TERENCE SMITH: Vanessa Leggett has spent most of the last month in a federal detention center in Houston, Texas, on contempt-of- court charges. Leggett was jailed July 20 for refusing to hand over to a federal grand jury notes and research gathered during her four-year investigation of a sensational Houston murder. She could be detained for up to 18 months. In an interview with ABC's "Good Morning America," Leggett said she stands on principle.
VANESSA LEGGETT: I made promises to people to keep their... Keep what they told me confidential. The people would have never given me that information if they had known or thought that the government would ever get their hands on it.
TERENCE SMITH: Leggett says she is planning to publish a book, entitled "Million Dollar Murder," about the 1997 murder of Doris Angleton. The victim's husband, Robert Angleton, a millionaire sports bookie, was charged with paying his brother, Roger, to kill her. Roger committed suicide in prison after confessing that he acted alone. Leggett conducted hours of interviews with Roger before his death.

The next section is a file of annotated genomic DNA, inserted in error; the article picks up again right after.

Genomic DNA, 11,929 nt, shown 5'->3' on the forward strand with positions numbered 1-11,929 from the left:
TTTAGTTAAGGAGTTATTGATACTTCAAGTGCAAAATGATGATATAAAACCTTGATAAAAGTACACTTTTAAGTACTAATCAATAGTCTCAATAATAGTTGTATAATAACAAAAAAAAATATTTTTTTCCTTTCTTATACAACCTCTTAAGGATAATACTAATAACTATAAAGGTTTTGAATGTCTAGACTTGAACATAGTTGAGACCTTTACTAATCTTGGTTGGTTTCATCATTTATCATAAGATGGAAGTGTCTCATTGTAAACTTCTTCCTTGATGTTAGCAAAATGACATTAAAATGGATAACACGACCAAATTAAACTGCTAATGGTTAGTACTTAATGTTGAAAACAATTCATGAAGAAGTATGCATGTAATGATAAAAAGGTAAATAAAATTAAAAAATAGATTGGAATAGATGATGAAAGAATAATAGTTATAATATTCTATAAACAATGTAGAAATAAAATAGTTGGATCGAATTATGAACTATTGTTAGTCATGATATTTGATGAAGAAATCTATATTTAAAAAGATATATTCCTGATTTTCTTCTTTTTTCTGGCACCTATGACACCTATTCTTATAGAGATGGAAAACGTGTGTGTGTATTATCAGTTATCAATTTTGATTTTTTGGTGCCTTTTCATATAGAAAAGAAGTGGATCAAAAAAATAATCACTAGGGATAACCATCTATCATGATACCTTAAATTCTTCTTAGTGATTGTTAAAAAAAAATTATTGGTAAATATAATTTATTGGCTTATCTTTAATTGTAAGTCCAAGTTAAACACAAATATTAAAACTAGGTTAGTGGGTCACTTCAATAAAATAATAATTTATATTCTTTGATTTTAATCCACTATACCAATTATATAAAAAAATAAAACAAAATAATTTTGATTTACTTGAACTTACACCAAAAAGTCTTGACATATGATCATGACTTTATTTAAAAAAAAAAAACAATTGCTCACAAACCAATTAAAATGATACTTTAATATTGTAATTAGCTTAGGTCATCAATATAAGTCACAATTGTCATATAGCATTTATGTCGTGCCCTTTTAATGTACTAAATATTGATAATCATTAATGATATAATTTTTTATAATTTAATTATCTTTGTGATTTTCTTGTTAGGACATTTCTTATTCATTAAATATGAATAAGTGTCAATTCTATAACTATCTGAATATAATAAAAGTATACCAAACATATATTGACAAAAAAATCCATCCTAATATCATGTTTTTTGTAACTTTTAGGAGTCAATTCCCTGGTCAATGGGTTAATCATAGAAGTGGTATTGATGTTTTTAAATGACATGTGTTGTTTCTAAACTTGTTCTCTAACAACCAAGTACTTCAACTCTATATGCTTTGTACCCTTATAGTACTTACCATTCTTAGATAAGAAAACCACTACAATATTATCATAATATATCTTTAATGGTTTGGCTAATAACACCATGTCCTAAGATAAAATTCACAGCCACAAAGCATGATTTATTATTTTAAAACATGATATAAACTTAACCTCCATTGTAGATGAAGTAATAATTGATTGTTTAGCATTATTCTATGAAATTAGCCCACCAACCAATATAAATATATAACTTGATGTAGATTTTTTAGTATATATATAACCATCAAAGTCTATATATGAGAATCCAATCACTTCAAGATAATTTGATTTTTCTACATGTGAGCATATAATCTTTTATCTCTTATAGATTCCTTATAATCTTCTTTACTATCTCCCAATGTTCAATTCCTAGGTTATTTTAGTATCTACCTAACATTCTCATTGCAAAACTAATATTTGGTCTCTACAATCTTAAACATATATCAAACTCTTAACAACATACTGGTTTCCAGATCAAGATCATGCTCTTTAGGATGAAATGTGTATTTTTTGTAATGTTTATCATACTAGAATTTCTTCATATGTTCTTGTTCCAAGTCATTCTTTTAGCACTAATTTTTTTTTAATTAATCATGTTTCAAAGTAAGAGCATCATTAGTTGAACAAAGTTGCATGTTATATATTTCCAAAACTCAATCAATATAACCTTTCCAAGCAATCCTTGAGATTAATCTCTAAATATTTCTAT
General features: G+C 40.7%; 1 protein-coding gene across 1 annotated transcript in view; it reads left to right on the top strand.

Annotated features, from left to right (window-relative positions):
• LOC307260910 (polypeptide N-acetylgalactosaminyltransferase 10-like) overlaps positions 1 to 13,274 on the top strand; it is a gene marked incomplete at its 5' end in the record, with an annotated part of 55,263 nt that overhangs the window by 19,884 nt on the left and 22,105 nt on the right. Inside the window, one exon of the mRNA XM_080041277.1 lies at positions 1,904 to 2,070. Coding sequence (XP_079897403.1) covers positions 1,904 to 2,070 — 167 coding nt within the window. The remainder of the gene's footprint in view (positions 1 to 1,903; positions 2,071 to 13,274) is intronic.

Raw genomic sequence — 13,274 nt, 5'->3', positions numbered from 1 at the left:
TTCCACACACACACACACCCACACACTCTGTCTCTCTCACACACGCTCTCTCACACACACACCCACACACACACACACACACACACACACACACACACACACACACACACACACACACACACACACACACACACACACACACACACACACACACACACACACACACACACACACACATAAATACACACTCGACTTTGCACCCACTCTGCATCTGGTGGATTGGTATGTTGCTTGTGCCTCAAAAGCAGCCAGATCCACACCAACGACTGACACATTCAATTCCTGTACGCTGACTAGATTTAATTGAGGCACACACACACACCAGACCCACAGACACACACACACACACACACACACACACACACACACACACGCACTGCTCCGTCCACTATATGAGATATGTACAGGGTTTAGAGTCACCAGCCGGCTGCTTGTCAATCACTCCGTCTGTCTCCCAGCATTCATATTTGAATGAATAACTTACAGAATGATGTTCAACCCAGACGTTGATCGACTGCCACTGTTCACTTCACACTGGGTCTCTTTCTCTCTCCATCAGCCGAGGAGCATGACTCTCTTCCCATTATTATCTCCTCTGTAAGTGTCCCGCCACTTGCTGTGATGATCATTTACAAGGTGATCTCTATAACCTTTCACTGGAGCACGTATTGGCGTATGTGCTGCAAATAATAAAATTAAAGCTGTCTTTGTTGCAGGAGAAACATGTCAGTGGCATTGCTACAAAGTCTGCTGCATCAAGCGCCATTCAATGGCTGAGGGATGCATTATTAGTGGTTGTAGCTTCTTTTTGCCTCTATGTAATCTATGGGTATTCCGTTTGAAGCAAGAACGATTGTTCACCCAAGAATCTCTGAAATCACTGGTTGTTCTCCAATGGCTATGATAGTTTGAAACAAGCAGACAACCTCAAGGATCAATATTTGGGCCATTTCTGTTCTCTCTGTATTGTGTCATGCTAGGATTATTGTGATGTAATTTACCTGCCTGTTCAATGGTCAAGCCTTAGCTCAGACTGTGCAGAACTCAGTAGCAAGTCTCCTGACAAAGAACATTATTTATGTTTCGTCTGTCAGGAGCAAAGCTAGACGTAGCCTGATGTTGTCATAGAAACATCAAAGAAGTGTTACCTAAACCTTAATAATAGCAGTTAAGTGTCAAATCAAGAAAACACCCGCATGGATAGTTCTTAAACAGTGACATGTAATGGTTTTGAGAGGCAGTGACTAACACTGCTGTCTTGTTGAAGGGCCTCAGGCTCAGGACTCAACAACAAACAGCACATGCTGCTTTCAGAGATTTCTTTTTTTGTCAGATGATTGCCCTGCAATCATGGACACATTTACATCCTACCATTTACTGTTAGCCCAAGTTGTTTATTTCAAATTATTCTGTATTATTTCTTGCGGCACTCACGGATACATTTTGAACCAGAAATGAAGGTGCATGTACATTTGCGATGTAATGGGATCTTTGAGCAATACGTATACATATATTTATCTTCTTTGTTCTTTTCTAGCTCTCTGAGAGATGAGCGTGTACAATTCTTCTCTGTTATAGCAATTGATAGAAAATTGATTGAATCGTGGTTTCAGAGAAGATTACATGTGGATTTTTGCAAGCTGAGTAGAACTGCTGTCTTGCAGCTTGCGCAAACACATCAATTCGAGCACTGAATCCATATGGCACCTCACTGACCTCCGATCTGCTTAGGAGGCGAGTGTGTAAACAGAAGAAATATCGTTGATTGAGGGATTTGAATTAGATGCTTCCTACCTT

Robert Angleton was subsequently acquitted in a state trial. Leggett did provide some material to prosecutors in that case. Federal prosecutors convened the grand jury to investigate Robert Angleton on other grounds. Leggett, a college lecturer and freelance writer, argues that she is a journalist, and therefore, is entitled to protection. Houston officials argue that she is not a bona fide journalist.
CHUCK ROSENTHAL (Harris County District Attorney): This is someone who has... Has been a court groupie and has, you know, followed cases and things like that -- doesn't necessarily make them a journalist.